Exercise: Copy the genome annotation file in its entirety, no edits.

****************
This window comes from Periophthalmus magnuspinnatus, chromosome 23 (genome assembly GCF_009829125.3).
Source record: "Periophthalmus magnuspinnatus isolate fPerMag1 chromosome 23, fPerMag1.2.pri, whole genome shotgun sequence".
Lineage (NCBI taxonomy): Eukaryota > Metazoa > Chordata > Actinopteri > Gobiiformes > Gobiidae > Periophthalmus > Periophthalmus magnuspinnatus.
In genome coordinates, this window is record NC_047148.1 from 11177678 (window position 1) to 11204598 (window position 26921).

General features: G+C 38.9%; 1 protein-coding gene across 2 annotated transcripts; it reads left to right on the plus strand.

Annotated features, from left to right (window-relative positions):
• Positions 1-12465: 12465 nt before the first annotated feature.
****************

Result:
This window comes from Periophthalmus magnuspinnatus, chromosome 23 (genome assembly GCF_009829125.3).
Source record: "Periophthalmus magnuspinnatus isolate fPerMag1 chromosome 23, fPerMag1.2.pri, whole genome shotgun sequence".
Lineage (NCBI taxonomy): Eukaryota > Metazoa > Chordata > Actinopteri > Gobiiformes > Gobiidae > Periophthalmus > Periophthalmus magnuspinnatus.
In genome coordinates, this window is record NC_047148.1 from 11177678 (window position 1) to 11204598 (window position 26921).

General features: G+C 38.9%; 1 protein-coding gene across 2 annotated transcripts; it reads left to right on the plus strand.

Annotated features, from left to right (window-relative positions):
• Positions 1-12465: 12465 nt before the first annotated feature.